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7 steps to better… Fuel Management

By / 6 years ago / Features / No Comments

 

Efficient vehicles

One of the easiest and most cost-effective ways to preserve assets, limit down-time, decrease road risk and reduce fuel consumption is to ensure all vehicles are regularly maintained. Vehicles that receive appropriate maintenance run more efficiently and use less fuel, and regular checks to ensure vehicles are up to standard should be company policy for both business and grey fleet vehicles.

Studies suggest that fuel economy can be improved hugely just by keeping tyres properly inflated. Encouraging all drivers to give a quick once-over of their tyres could result in significant fuel savings, as well as reducing the risk of a salesman finding himself at the side of the road with a flat instead of sitting down with a client.

 

Have an overview

Telematics technology, which is now increasingly used by businesses of all sizes, provides fleet managers with real-time information about the location, movements, status and behaviour of a vehicle using GPS systems.

‘Telematics solutions are a proven approach to fuel management and provide fleet managers the insight that is essential for them to manage the most efficient fleet of vehicles,’ comments John Cameron, general manager of Trimble Field Service Management. ‘Only this kind of understanding can give operators the ability to make truly informed business decisions.’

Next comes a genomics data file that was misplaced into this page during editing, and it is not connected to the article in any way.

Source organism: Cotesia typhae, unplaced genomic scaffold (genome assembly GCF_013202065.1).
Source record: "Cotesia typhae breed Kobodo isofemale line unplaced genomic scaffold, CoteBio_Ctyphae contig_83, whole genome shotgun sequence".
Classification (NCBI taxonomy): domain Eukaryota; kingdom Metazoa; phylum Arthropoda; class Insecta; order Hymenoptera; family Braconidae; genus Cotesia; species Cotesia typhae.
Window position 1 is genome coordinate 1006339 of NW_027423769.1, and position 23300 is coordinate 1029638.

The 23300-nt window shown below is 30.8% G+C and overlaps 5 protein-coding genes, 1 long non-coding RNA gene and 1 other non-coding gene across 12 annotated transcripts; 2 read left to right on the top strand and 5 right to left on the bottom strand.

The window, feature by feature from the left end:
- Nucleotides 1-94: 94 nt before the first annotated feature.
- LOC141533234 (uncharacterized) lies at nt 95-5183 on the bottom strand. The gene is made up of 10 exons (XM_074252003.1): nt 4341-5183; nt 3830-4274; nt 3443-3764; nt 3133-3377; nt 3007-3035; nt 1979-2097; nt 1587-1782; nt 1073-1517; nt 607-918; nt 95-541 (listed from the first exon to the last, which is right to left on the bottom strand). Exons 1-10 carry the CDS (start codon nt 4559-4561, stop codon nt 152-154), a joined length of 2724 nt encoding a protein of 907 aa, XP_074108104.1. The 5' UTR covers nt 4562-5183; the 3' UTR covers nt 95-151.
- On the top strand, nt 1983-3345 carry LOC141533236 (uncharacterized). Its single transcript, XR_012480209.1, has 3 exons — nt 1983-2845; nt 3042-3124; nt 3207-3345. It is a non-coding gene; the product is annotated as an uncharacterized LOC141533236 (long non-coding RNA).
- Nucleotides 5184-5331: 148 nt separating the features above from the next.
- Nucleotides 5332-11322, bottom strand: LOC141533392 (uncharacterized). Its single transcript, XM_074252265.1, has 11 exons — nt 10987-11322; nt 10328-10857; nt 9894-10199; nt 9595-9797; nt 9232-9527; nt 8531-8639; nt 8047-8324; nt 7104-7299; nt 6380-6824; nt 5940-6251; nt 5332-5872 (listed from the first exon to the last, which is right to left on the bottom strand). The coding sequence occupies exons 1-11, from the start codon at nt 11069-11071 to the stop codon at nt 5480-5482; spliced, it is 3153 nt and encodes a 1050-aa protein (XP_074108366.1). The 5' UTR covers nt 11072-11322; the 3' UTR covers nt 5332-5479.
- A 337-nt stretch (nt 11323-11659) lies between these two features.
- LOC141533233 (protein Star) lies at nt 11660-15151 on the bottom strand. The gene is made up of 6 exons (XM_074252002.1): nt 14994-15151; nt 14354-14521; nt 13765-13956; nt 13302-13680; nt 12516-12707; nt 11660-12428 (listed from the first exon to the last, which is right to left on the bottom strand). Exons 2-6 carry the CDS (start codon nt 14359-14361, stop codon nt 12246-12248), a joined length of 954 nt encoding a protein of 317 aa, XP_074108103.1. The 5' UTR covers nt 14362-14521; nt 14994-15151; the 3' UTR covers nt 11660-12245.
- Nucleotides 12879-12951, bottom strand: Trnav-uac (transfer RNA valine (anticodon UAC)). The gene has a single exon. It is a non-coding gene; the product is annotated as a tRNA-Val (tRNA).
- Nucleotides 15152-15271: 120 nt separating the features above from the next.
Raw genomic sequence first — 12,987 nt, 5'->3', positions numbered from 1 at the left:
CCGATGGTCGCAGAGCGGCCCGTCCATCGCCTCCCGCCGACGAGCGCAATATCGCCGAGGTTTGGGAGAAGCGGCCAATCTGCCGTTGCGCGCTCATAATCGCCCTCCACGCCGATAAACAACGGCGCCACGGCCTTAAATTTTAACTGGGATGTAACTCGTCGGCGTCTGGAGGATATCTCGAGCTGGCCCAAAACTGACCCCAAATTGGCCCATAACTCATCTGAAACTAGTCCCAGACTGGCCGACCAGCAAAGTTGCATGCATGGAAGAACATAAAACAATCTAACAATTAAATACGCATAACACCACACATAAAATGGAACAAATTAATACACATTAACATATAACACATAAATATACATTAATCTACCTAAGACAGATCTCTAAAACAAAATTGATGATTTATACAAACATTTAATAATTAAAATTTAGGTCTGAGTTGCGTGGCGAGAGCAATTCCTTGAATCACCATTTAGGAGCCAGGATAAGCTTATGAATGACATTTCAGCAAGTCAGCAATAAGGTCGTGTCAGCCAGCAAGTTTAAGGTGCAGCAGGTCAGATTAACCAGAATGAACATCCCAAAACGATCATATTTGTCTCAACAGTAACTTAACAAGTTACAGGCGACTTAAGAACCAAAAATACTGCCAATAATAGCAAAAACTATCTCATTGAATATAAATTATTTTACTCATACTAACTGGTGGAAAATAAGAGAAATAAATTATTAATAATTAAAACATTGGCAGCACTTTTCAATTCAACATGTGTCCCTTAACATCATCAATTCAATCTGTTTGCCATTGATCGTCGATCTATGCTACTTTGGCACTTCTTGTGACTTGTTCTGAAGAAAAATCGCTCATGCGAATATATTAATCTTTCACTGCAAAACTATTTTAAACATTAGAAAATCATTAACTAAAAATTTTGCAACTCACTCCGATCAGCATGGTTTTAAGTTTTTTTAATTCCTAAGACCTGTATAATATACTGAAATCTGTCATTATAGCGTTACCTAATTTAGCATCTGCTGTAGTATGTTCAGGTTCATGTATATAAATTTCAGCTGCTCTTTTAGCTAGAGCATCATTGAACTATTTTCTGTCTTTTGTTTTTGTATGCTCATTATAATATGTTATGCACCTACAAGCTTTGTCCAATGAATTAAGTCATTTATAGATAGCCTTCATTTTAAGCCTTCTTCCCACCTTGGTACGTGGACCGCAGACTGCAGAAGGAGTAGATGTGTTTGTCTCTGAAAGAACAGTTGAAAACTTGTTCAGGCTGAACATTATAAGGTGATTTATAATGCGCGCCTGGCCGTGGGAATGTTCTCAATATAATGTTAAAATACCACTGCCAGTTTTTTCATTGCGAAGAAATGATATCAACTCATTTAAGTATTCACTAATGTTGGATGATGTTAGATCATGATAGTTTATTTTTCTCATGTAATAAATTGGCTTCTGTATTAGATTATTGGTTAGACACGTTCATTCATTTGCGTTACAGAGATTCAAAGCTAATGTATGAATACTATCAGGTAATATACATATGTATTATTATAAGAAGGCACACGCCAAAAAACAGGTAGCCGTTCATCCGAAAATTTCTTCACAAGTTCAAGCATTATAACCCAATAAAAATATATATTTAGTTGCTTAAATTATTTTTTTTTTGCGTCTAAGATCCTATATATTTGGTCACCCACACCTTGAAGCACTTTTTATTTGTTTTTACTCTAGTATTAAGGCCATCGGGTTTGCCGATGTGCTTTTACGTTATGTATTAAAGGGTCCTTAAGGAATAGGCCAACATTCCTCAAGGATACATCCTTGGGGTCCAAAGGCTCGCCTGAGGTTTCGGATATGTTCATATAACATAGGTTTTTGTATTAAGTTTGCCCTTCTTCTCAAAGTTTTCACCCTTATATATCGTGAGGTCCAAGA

Organisations typically pay out almost a quarter more in fuel and mileage expenses than they need to, and telematics can offer in-depth analysis to make sure businesses don’t pay over the odds for fuel allowances.

 

Communicate with drivers

As well as providing an invaluable insight into the efficiency of a fleet operation, telematics can help educate drivers on the knock-on effects of their poor behaviour behind the wheel.